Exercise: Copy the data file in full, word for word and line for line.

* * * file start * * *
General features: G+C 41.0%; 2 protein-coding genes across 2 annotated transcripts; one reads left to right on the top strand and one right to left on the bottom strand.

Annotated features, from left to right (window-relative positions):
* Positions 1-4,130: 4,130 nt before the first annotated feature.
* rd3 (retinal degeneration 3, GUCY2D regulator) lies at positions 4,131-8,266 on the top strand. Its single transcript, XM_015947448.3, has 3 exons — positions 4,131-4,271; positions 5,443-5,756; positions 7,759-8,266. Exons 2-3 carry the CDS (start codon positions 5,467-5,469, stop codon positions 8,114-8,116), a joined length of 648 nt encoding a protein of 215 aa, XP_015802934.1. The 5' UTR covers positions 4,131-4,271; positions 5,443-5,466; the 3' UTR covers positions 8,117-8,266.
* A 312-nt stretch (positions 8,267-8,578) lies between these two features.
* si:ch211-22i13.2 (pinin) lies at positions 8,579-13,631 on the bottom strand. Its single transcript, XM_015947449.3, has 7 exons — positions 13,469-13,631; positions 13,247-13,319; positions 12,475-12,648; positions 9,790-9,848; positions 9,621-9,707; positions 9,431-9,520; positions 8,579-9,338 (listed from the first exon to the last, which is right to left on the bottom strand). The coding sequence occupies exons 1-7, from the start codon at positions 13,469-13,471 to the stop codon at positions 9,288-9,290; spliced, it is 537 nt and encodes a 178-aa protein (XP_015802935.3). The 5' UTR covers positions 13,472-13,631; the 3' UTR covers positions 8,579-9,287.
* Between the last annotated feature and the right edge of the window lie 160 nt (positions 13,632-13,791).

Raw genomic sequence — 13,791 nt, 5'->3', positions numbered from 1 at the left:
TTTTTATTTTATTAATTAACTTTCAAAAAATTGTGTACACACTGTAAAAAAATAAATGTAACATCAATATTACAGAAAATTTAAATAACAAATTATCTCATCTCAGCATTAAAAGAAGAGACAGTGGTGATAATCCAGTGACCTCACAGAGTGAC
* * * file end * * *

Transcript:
General features: G+C 41.0%; 2 protein-coding genes across 2 annotated transcripts; one reads left to right on the top strand and one right to left on the bottom strand.

Annotated features, from left to right (window-relative positions):
* Positions 1-4,130: 4,130 nt before the first annotated feature.
* rd3 (retinal degeneration 3, GUCY2D regulator) lies at positions 4,131-8,266 on the top strand. Its single transcript, XM_015947448.3, has 3 exons — positions 4,131-4,271; positions 5,443-5,756; positions 7,759-8,266. Exons 2-3 carry the CDS (start codon positions 5,467-5,469, stop codon positions 8,114-8,116), a joined length of 648 nt encoding a protein of 215 aa, XP_015802934.1. The 5' UTR covers positions 4,131-4,271; positions 5,443-5,466; the 3' UTR covers positions 8,117-8,266.
* A 312-nt stretch (positions 8,267-8,578) lies between these two features.
* si:ch211-22i13.2 (pinin) lies at positions 8,579-13,631 on the bottom strand. Its single transcript, XM_015947449.3, has 7 exons — positions 13,469-13,631; positions 13,247-13,319; positions 12,475-12,648; positions 9,790-9,848; positions 9,621-9,707; positions 9,431-9,520; positions 8,579-9,338 (listed from the first exon to the last, which is right to left on the bottom strand). The coding sequence occupies exons 1-7, from the start codon at positions 13,469-13,471 to the stop codon at positions 9,288-9,290; spliced, it is 537 nt and encodes a 178-aa protein (XP_015802935.3). The 5' UTR covers positions 13,472-13,631; the 3' UTR covers positions 8,579-9,287.
* Between the last annotated feature and the right edge of the window lie 160 nt (positions 13,632-13,791).

Raw genomic sequence — 13,791 nt, 5'->3', positions numbered from 1 at the left:
TTTTTATTTTATTAATTAACTTTCAAAAAATTGTGTACACACTGTAAAAAAATAAATGTAACATCAATATTACAGAAAATTTAAATAACAAATTATCTCATCTCAGCATTAAAAGAAGAGACAGTGGTGATAATCCAGTGACCTCACAGAGTGAC